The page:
Movie review – I Heart Regina
I Heart Regina
Directed by Brett Bell, Mauricio Carvajal, et al.
I Heart Regina premiered at the 2010 Montreal World Film Festival in September, but made its way to its hometown this past weekend.
The film presents a series of short vignettes that take place here in the Queen City. It is a collection of thirteen individual stories that are strung together by shots of the Regina cityscape. The stories themselves are short glimpses into the lives of the citizens of Regina.
While they are all shot within the Queen City, the city’s actual involvement varies with each story. In some of the vignettes the city plays an indispensable role, with the seemingly minor idiosyncrasies of Regina such as the climate or specific locations substantially affecting the narrative, and in other instances the individual pieces could have easily been filmed in another locale.
Each story varies in genre, veering from comedy and romance to drama. There is even a peculiar horror film included in the compilation. Typically though, the stories each have a comedic side to them.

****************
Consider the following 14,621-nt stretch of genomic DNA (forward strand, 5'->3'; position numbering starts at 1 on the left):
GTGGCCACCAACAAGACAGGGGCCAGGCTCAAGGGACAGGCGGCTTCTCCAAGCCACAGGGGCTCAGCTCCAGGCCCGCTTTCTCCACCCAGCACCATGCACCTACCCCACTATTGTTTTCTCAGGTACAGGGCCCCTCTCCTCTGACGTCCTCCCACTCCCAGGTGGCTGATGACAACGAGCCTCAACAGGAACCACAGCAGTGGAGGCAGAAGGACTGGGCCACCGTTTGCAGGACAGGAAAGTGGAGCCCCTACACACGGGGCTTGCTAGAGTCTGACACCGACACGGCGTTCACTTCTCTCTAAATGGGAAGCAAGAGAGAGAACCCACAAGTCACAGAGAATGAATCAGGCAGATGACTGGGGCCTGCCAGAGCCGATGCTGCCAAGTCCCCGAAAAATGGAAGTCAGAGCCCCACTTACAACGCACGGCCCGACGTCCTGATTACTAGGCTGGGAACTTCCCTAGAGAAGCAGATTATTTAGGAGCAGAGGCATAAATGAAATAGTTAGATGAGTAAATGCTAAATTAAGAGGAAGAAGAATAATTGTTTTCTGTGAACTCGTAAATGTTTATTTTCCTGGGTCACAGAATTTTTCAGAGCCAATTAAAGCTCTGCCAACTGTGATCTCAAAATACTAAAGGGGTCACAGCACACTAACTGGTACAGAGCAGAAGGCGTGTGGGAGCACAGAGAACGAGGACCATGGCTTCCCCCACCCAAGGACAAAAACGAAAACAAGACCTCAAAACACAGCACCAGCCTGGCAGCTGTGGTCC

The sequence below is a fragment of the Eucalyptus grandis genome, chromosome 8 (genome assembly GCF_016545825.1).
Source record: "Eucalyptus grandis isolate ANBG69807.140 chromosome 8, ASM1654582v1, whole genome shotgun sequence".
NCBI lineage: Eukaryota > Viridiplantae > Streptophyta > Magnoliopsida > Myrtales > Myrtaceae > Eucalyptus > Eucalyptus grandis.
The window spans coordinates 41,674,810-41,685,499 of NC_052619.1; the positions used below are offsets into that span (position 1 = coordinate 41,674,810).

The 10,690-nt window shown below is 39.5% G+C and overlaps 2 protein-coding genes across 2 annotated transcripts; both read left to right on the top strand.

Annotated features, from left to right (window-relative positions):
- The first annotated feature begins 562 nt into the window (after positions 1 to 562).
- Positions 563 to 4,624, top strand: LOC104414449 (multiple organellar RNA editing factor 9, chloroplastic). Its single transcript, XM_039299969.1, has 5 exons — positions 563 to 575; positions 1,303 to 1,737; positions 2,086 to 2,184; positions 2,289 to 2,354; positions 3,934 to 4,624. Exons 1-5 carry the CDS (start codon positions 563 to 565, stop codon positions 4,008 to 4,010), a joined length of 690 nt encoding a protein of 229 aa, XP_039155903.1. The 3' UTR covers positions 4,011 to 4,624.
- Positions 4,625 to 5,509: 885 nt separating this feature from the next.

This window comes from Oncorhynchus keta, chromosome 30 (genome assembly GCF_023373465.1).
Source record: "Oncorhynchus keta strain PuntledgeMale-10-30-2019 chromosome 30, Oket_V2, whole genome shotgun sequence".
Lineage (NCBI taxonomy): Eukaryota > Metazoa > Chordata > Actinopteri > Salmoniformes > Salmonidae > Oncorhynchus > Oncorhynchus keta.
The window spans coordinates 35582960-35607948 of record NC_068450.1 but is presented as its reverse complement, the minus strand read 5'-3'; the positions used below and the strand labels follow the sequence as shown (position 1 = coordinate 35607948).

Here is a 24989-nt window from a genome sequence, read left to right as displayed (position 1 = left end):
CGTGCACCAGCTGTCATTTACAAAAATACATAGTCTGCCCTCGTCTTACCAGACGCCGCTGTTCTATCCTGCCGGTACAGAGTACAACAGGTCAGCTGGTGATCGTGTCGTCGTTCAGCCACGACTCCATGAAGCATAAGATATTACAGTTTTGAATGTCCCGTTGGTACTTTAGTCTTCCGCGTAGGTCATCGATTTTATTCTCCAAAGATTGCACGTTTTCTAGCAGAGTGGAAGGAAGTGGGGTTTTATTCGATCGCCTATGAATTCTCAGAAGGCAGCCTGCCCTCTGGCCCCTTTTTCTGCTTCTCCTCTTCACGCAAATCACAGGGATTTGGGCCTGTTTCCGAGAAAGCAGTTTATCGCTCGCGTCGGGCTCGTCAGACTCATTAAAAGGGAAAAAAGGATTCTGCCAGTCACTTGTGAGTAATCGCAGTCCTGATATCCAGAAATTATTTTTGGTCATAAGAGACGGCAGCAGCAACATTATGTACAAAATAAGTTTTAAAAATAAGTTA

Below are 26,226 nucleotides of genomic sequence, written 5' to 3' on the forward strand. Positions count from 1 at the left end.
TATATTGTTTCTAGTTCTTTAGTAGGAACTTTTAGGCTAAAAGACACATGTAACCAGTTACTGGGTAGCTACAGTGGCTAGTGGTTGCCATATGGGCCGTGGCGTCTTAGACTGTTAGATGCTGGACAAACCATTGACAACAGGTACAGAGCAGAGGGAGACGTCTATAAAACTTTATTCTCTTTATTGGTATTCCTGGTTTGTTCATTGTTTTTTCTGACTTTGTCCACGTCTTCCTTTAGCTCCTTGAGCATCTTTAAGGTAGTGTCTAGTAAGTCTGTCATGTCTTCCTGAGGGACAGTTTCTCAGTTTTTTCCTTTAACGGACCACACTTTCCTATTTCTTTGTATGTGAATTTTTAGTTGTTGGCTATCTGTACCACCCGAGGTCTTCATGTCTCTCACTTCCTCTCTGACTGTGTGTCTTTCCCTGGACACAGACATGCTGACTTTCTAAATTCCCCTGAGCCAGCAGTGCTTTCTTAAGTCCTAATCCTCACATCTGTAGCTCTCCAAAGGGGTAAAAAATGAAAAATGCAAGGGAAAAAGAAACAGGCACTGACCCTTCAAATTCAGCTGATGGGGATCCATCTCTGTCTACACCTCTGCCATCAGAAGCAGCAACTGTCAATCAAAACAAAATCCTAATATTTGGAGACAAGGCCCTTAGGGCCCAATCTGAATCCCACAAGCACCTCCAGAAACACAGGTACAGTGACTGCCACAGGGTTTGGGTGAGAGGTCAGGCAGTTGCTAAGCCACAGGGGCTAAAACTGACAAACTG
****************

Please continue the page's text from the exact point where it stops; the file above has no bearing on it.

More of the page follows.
Regina has some notoriously cold winters, but I Heart Regina doesn’t just focus on our especially frigid six months of the year. I Heart Regina starts in winter, and then the stories move through the spring, summer, autumn, and conclude once more with the winter months. In addition to the shots of cityscape interspersed between each story, the focus on the seasons helped give the film a sense of continuity and smoothed the transitions from one plot to the next. The resulting film is reminiscent of an eavesdropped conversation, heard from a stranger as one walks past them while traveling through the city; the listener hears just enough of a conversation to comprehend a basic plotline and story before the stranger is passed by.
The strange characters of I Heart Regina may be telling separate incidents, but together their stories reveal the personalities and thought processes of our prairie city’s inhabitants. I Heart Regina has a feeling of familiarity about it – the setting augments the experience but the film still maintains a strong balance between setting and plot. The focus of the film as a whole may be the city, but it never overwhelms or interferes with the individual storylines. I Heart Regina is an interesting film that all residents of the Queen City can relate to and identify with.